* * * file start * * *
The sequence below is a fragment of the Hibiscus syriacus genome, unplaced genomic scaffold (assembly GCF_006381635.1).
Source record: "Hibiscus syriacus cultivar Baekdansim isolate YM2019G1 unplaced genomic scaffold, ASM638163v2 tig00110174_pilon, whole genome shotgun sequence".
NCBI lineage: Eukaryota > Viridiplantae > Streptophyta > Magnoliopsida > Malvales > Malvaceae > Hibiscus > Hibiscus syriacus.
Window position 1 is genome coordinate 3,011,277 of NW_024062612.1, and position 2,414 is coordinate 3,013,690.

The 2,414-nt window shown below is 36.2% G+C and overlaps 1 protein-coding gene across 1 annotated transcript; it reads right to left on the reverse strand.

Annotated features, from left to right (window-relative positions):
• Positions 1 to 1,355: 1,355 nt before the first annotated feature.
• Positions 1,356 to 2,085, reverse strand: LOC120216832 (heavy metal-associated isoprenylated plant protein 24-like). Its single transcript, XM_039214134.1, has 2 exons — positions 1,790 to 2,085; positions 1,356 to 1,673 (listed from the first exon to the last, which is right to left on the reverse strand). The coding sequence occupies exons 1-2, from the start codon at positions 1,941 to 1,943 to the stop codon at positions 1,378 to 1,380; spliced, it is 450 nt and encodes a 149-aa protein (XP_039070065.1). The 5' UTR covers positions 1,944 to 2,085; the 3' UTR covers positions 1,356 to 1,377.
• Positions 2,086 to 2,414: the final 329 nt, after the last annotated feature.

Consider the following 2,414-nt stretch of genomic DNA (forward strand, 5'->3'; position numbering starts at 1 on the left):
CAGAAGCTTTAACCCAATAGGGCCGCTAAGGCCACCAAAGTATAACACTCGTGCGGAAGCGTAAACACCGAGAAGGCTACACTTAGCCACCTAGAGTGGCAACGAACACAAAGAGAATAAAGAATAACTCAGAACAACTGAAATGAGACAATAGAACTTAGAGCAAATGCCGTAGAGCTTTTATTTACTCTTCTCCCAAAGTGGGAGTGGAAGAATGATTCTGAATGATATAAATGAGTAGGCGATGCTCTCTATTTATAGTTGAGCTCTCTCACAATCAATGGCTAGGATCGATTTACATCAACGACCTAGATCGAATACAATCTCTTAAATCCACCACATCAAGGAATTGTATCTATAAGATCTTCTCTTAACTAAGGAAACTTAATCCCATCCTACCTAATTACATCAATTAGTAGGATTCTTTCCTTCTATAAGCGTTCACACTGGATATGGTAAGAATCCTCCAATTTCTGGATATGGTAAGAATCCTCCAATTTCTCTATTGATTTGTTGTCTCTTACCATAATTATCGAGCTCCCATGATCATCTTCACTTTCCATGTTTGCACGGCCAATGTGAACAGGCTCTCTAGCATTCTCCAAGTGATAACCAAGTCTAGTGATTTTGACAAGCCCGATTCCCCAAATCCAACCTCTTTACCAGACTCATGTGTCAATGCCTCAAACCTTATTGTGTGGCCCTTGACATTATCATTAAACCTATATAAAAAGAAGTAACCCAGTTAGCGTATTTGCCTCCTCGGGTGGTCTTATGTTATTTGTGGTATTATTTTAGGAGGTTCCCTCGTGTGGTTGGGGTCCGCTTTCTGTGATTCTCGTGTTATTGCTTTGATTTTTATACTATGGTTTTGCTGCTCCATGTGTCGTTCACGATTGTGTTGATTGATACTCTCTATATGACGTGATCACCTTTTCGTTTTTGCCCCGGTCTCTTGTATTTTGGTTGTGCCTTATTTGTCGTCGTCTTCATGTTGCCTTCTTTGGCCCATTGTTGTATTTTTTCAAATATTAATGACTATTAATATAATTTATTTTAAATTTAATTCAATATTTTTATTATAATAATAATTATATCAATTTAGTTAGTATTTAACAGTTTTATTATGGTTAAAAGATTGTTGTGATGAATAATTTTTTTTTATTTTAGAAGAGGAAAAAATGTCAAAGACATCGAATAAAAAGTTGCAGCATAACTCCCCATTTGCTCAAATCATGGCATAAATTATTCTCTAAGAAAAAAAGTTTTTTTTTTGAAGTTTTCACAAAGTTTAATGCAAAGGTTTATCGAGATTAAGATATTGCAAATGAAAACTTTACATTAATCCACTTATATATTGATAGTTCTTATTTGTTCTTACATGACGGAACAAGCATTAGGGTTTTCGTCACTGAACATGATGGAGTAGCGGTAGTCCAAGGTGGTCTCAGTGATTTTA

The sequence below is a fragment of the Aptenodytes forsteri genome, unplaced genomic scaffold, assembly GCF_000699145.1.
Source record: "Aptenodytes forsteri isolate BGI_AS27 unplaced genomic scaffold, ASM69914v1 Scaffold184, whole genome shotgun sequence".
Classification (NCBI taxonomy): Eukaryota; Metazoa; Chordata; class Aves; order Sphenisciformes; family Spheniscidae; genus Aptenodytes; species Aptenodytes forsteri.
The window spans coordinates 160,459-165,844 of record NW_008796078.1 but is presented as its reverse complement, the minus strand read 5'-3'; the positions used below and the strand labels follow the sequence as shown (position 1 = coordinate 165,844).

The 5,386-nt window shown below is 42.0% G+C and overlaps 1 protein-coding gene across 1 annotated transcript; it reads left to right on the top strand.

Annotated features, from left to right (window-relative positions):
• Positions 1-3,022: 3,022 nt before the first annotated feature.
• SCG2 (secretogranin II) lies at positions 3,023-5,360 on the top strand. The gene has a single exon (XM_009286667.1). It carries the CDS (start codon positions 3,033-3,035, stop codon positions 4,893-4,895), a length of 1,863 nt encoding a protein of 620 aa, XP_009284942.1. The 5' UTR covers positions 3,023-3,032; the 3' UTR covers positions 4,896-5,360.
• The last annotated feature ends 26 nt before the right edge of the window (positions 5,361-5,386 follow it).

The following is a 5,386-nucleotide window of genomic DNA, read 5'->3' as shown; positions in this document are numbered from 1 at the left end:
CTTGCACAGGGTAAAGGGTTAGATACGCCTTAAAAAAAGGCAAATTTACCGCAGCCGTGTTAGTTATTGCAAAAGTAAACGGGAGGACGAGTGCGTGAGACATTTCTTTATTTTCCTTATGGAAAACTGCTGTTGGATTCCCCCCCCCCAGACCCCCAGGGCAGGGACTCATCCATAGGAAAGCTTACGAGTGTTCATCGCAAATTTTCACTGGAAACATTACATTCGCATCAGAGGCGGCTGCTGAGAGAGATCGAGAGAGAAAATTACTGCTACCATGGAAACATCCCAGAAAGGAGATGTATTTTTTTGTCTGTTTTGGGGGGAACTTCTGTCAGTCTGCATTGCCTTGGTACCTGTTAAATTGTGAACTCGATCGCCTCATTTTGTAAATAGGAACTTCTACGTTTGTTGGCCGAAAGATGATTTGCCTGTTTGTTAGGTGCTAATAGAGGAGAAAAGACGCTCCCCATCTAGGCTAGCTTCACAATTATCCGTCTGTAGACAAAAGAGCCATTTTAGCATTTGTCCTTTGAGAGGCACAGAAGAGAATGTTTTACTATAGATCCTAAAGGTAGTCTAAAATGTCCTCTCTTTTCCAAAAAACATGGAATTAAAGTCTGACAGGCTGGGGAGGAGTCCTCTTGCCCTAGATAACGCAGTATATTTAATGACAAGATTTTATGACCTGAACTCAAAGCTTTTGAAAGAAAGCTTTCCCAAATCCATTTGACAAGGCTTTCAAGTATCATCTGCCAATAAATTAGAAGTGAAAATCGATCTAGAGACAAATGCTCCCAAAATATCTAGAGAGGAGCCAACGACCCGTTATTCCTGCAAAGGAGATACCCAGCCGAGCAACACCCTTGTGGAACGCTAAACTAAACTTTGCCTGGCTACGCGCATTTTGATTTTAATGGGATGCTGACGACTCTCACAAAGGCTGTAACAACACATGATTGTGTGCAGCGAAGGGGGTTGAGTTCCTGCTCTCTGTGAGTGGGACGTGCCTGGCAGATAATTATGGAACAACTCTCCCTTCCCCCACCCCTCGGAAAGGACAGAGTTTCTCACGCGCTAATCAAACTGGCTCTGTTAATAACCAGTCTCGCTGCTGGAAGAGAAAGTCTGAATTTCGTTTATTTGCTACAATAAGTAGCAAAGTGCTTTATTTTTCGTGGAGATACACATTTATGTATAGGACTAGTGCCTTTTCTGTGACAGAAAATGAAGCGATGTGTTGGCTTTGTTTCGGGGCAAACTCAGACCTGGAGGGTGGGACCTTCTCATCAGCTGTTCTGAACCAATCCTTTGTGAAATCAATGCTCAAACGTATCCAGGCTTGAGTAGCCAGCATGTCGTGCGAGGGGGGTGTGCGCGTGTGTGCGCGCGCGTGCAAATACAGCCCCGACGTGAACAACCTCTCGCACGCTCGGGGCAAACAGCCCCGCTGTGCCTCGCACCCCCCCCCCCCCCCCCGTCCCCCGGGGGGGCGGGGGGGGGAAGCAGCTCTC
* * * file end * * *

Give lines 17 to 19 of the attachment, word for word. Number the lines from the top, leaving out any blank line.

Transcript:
Annotated features, from left to right (window-relative positions):
• Positions 1-3,022: 3,022 nt before the first annotated feature.
• SCG2 (secretogranin II) lies at positions 3,023-5,360 on the top strand. The gene has a single exon (XM_009286667.1). It carries the CDS (start codon positions 3,033-3,035, stop codon positions 4,893-4,895), a length of 1,863 nt encoding a protein of 620 aa, XP_009284942.1. The 5' UTR covers positions 3,023-3,032; the 3' UTR covers positions 4,896-5,360.